Are we the real lab rats?
We get many questions here at DORway, and we try to answer as many as we can. But along with those serious questions, we get our share of finger pointing. This article is our response, as well as an attempt to answer some of the questions you’re thinking, but haven’t asked. Hopefully, the following will provide some answers and possibly create some new questions.
Is aspartame poisoning an urban myth? Some doctors say so, the FDA says so, and snopes says so. Why would they say it was safe if it wasn’t true?
“Above all else, do no harm.”
Ever hear that phrase? It’s from the Hippocratic Oath. Too bad not all doctors swear in by it any more, and many don’t abide by it. Where medicine is concerned, shouldn’t it be about erring on the safe side and guiding people toward decisions that will better their health rather than harm it? I’m appalled by our legal and health systems, and by those who decide the fates of others without bothering to check the facts.
Consider this: If soy, a product with healthful qualities, can be damaging to your health in larger quantities, how can anyone not question possible harmful effects from a man-made synthetic sweetener that’s now prevalent in more than 10,000 products and drugs?
I just don’t get it.
The FDA says it’s not going to hurt me. Shouldn’t I trust them?
In 1980, the FDA Public Board Of Inquiry voted unanimously to reject the use of aspartame. The short version as to why? (In their words, not mine.)
- Flawed data
- Brain tumor findings in animal studies
- Lack of studies on humans to determine long-term effects
Want the longer version? Read the history timeline here on DORway, then read about the shady way it was approved, including being ramrodded through the approval process by Donald Rumsfeld, who later went to work for the PR firm representing Searle (the company that first marketed the chemical). And if that weren’t enough, the Bressler Report, written by Jerome Bressler (who worked for the U.S. Food and Drug Administration (FDA) in 1977), describes numerous instances where Searle was less than forthcoming about reporting negative results. So the FDA allowed Searle to conduct and present their own tests and then to submit the findings of their choice. This, my friends, is a matter of pubic record. It’s a long read, but you can check it out a pdf of the official document here on DORway.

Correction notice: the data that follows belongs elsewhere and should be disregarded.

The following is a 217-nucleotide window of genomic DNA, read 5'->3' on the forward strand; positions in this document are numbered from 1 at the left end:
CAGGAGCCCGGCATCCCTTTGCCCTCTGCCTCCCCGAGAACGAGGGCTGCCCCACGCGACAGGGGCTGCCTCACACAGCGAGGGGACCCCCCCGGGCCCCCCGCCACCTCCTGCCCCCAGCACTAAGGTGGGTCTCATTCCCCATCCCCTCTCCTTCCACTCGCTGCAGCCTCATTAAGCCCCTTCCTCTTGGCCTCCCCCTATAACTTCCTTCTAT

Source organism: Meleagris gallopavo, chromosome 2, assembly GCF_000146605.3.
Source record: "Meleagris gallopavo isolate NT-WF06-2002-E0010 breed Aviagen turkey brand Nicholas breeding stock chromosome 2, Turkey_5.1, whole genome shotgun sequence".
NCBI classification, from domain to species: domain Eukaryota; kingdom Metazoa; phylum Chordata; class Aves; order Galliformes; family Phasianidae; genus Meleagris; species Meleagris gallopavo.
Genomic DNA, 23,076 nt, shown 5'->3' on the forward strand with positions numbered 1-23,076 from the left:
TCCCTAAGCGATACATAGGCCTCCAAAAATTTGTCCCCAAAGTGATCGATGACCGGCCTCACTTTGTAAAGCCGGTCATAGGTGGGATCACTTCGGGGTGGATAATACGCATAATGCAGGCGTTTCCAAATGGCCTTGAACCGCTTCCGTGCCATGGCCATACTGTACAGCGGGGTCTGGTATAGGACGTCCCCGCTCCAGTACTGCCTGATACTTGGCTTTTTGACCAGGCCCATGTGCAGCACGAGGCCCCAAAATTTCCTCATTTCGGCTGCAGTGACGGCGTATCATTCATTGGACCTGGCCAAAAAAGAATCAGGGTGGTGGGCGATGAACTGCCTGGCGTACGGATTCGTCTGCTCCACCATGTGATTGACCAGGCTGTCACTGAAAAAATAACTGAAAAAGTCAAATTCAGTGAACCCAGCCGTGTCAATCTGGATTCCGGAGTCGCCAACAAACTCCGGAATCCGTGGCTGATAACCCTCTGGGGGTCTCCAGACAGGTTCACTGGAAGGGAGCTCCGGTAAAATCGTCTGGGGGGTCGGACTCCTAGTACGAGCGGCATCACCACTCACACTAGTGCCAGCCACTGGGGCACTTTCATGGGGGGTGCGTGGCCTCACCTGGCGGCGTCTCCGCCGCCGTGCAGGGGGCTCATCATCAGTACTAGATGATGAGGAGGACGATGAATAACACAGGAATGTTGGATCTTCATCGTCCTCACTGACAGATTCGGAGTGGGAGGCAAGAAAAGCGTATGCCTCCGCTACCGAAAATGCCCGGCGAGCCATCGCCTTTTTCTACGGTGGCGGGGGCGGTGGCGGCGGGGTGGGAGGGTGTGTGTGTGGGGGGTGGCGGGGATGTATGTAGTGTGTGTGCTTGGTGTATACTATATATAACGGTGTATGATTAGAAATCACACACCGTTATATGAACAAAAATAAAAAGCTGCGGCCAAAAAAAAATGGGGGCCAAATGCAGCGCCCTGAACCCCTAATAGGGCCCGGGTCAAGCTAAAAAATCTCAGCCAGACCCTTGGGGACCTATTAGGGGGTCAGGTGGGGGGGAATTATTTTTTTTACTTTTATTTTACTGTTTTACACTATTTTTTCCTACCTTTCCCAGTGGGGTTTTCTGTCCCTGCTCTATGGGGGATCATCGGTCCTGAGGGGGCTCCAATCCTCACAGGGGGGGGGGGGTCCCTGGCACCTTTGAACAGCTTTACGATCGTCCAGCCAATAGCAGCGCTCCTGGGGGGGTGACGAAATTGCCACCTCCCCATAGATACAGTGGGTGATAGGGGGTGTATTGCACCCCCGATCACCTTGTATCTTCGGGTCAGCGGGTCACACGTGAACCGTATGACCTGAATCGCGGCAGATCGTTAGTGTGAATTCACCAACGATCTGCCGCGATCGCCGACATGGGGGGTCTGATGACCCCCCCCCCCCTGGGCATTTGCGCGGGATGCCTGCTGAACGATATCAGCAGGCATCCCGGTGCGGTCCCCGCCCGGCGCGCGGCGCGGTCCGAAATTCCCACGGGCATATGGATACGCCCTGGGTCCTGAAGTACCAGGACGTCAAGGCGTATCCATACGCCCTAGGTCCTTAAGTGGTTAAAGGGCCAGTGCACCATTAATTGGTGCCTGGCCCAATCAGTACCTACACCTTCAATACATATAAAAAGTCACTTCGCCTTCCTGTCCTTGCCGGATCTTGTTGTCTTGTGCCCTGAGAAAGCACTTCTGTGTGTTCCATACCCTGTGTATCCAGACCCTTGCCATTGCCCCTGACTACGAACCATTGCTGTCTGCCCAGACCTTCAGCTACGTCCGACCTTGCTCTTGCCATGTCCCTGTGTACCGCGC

Incidentally, there have still been no studies done on humans to determine long-term effects, but the FDA seems to have conveniently ignored that part of their initial rationale.
So my question is… why should you trust the FDA?
As a last word: To those who feel the FDA would never OK something and then stubbornly refuse to remove it from the marketplace because of the negative financial impact of removing it, I have only one question: Ever hear of cigarettes?
As long as I just stick to the FDA’s acceptable daily intake, I’m cool. I’m not worried.
Really? Do you know what the Acceptable Daily Intake (ADI) of aspartame is? When it was first approved, it was 20 mgm/kgm bodyweight. Then, once it was approved for use in Coke products, for some reason, the FDA decided it was OK (without additional studies – we’ll call their rationale “The Science of Politics”) to raise the limit to 50 mgm per kgm body weight.
Consider this: At 20 mgm per kgm bodyweight, a 50 llb child can reach his ADI with 2 ½ cokes. You do the math.
Thanks again, FDA.
Add to that the simple fact that no one is actually required to tell you how much aspartame is in the products you’re consuming – just that it’s there. And then take into account the thousands of products it’s now used in – from chewing gum to yogurt to children’s vitamins – and what makes you think you’re not in danger of reaching your conveniently readjusted ADI?